Group 1 (Flat) / Grade 1 (jumps)
The highest category of race. The Classic Flat races in Britain, as well as other historic races such as the Gold Cup at Royal Ascot, are Group 1. The major championship races over jumps, such as the Cheltenham Gold Cup, are Grade 1.

Group / Graded races
These races form the upper tier of the racing structure, with Group/Grade 1 the most important, followed by Group/Grade 2 and Group/Grade 3. Group races are run on the Flat; Graded races are run over jumps (the most important Flat races in the United Statesare also Graded).

Guineas (currency)
A guinea was one pound and one shilling (£1.05 in decimal currency) and, traditionally, the prices of horses sold at publicauction were given in guineas. Some sales companies still use guineas, though most have changed to pounds.

Guineas (race)
Shorthand for the 1,000 Guineasand/or 2,000 Guineas. A -Guineashorse' is one that is considered capable of running in one of these Classic races.

Hacked up
Describes a horse winning easily.

When two horses have the same mother (dam), they are half-brothers/sisters. Horses are not referred to as half-brothers/sisters when they share only the same father (sire).

A race where each horse is allotted a different weight to carry, according to the official handicap ratings determined by the BHA Handicappers. The theory is that all horses run on a fair and equal basis - the -perfect' handicap being one where all the runners finish in a dead-heat.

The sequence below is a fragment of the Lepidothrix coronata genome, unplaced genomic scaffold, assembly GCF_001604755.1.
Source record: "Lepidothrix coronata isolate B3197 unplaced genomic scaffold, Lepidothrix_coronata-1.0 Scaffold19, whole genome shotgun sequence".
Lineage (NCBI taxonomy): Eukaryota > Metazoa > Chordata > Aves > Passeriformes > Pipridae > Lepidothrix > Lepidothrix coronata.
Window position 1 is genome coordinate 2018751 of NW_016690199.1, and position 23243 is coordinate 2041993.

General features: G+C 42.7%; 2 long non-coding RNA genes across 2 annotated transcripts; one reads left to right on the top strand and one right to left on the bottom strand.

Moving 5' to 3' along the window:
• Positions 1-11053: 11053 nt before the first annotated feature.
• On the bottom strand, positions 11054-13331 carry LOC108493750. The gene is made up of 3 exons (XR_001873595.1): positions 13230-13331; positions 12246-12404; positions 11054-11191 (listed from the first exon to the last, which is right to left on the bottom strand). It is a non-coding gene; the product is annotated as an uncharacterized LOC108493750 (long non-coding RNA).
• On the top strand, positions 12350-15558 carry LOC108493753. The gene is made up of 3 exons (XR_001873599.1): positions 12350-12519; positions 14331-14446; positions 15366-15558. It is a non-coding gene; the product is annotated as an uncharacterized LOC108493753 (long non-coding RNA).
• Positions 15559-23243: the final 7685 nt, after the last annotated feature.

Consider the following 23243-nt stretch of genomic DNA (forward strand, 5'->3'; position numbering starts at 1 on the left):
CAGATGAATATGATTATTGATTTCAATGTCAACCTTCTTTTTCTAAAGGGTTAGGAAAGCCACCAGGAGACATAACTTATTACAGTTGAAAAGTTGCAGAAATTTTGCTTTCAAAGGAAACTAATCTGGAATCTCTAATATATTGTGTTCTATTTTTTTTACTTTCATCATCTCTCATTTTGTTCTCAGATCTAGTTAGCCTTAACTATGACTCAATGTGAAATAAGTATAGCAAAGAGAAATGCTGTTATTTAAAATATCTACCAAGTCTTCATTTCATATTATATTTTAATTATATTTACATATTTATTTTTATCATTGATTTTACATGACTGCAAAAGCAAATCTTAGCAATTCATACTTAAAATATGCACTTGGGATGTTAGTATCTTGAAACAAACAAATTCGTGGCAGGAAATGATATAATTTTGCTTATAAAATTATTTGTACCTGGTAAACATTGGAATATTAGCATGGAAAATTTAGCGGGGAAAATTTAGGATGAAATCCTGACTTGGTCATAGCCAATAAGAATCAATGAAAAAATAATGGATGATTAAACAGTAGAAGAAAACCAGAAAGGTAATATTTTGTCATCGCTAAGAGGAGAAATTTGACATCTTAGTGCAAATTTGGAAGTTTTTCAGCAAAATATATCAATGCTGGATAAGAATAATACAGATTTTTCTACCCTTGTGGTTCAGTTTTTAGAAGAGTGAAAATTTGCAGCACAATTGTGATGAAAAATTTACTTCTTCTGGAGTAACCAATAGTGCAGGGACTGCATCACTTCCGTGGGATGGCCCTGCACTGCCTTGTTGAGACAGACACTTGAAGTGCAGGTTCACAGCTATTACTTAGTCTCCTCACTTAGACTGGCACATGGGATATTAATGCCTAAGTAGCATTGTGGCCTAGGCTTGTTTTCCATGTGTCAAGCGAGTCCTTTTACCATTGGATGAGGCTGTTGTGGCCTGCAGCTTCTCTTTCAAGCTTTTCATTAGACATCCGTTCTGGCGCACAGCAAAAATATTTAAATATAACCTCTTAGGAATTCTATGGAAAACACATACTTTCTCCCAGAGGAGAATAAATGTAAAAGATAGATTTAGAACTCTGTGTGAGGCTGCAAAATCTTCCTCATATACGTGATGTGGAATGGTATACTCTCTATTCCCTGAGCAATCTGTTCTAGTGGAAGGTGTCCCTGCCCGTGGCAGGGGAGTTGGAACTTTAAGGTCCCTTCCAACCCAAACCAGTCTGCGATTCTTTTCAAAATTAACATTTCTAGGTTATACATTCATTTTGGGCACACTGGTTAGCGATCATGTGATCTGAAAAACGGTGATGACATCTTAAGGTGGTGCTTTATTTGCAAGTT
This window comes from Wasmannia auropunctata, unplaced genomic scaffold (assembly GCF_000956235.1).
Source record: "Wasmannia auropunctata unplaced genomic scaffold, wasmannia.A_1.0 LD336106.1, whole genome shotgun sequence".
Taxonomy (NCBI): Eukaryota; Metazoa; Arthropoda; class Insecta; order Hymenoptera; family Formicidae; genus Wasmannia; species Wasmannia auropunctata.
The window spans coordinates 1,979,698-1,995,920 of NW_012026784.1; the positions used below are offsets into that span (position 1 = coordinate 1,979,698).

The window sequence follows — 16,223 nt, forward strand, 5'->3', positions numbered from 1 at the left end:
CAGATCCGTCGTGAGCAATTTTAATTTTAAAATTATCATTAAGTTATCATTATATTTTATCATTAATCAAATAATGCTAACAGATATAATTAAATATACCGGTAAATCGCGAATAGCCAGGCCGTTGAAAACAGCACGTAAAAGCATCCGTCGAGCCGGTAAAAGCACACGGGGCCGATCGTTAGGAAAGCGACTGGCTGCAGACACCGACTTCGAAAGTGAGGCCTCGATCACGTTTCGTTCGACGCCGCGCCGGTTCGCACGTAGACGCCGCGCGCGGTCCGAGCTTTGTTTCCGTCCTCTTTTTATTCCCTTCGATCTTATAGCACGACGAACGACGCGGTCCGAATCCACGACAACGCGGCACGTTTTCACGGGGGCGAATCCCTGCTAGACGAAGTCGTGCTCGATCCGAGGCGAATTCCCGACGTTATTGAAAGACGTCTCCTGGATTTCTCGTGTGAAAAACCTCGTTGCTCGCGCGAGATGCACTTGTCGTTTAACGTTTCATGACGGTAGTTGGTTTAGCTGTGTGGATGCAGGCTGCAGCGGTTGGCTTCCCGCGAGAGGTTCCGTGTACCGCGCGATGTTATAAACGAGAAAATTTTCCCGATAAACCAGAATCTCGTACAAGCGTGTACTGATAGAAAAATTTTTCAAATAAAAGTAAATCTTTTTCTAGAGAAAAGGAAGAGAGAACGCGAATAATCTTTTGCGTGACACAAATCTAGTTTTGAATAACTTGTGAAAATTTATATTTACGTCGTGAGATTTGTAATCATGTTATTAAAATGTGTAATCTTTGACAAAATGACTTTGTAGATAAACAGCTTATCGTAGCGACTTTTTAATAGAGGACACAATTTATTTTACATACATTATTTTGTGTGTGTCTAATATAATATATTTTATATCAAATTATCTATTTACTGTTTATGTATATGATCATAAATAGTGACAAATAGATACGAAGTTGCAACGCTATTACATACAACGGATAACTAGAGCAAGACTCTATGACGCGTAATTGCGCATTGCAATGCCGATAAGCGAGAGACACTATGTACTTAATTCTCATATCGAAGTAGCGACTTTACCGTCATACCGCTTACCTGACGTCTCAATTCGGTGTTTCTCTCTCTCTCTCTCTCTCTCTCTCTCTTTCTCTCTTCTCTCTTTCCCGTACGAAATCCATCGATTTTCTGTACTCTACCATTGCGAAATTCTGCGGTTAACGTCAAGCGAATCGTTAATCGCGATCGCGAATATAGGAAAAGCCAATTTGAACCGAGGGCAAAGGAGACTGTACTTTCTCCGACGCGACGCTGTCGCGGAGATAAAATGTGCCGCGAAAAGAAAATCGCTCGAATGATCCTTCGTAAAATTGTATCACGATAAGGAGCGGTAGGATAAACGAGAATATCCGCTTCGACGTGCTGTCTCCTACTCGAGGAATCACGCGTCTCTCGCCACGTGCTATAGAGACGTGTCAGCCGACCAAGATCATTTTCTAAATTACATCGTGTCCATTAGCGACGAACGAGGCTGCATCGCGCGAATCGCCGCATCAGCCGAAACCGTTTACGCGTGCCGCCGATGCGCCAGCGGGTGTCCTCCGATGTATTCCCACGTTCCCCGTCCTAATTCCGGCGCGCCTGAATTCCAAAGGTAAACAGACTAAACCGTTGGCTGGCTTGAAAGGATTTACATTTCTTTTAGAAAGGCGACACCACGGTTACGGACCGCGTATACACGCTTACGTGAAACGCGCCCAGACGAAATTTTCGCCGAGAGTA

Handicap mark / Rating
Each horse, once it has run a few times (usually three), is allocated an official handicap rating by the BHA, which is used to determine its weight if it runs in a handicap. If a horse does well, its handicap rating will go up; if it performs poorly, its rating will go down.

Official responsible for allocating a handicap rating to each horse that has qualified for one, and for allotting the weights to be carried by each horse in a handicap. Employed by the British Horseracing Authority.

Hard ridden
Used to describe a horse whose jockey is expending full effort on the horse, and using his whip.

Newmarket, traditionally seen as the home of Flat racing, is often called Headquarters.

Home straight
The length of straight track, from the final bend to the finish line.

A horse that races over hurdles, which are lighter and lower than fences.

The smaller obstacles on a jumps course. Horses usually have a season or two over hurdles before progressing to fences, though some continue to specialise in hurdling and never run over fences, while some horses go straight over fences without trying hurdles first.

Independent Arbitration Betting Service. An arbitration service that deals with betting disputes between punters and bookmakers.

In running
Refers to events that take place during the course of a race.

In-running betting
Betting on the outcome of a race during the race itself, rather than beforehand. This type of betting is particularly popular on the betting exchanges, though it is also offered by many bookmakers. In-running odds can change rapidly as the race unfolds.

The Jackpot is a tote bet that requires the selection of the winners of the first six races at a selected meeting. The minimum bet is 50p

Jocked off
Term used to refer to when one jockey is replaced by another on a horse he usually rides or for which he has already been booked to ride in a particular race.

If two horses have the shortest odds in the betting, they are described as joint-favourites; if three or more horses have the shortest odds, they are co-favourites.

Racecourse official responsible for declaring the finishing order of a race and the distances between the runners.